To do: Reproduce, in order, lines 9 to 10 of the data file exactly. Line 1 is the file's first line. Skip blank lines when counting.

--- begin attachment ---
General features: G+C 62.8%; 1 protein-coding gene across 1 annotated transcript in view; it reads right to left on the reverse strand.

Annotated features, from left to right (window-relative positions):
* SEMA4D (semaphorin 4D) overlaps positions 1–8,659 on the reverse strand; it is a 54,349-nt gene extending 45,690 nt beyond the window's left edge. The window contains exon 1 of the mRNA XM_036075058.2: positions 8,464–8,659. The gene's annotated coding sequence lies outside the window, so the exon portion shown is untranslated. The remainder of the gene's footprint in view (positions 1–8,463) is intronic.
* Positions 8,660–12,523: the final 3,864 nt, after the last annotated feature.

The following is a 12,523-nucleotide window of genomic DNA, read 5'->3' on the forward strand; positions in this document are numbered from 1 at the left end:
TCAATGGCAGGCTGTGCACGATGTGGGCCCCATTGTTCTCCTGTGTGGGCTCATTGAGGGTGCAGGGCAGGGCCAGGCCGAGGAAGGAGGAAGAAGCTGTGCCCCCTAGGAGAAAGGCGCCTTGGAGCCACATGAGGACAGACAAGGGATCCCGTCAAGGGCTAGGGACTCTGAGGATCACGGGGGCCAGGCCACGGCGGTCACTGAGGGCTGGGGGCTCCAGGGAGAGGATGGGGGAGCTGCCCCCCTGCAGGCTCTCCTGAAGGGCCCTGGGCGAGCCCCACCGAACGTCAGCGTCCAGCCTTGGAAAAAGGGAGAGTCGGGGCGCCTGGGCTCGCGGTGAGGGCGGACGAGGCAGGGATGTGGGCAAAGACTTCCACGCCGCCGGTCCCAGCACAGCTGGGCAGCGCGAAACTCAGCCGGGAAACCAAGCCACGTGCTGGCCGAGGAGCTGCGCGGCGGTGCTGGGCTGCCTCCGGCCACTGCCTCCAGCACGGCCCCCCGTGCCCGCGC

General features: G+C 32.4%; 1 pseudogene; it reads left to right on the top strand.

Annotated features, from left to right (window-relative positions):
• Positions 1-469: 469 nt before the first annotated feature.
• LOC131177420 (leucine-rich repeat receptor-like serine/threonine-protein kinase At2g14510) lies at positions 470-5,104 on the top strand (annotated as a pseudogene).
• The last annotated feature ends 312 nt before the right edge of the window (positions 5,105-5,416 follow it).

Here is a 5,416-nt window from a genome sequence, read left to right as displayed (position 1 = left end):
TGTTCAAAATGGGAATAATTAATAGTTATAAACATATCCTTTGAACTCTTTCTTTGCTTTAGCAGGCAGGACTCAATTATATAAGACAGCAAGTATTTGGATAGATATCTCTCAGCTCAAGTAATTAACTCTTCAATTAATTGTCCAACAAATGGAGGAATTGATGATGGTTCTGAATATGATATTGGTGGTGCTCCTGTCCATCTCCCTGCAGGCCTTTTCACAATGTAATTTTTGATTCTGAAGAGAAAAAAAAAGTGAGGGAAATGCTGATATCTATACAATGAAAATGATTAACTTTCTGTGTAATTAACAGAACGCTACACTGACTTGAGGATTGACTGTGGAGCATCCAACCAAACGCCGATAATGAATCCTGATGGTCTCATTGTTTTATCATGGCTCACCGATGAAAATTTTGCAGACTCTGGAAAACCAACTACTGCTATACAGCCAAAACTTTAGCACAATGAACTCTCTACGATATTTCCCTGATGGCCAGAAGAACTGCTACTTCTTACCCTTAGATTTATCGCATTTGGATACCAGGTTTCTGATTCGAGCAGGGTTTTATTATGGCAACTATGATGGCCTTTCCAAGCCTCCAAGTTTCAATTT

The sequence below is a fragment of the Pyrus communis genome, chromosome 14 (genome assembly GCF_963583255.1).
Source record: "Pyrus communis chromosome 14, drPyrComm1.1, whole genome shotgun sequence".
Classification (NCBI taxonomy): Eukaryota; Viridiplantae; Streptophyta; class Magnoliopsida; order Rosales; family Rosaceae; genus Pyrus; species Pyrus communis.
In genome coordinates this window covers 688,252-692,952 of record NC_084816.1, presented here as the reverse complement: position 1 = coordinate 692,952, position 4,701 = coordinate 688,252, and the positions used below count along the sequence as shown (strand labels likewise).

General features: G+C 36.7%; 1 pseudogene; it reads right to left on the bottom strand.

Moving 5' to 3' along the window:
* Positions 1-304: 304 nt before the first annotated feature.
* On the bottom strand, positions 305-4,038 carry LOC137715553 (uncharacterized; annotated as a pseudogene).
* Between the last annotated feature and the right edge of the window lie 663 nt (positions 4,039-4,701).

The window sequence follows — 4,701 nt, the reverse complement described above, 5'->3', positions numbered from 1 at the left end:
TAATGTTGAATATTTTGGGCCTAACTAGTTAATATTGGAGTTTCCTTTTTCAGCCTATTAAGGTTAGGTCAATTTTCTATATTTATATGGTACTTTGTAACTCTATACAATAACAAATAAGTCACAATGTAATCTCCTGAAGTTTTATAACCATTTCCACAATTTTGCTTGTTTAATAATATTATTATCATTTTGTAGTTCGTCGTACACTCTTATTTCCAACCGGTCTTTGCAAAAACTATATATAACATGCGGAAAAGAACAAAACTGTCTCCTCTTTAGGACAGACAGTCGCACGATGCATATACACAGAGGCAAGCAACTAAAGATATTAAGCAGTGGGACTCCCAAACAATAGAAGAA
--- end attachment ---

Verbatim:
• Positions 1-469: 469 nt before the first annotated feature.
• LOC131177420 (leucine-rich repeat receptor-like serine/threonine-protein kinase At2g14510) lies at positions 470-5,104 on the top strand (annotated as a pseudogene).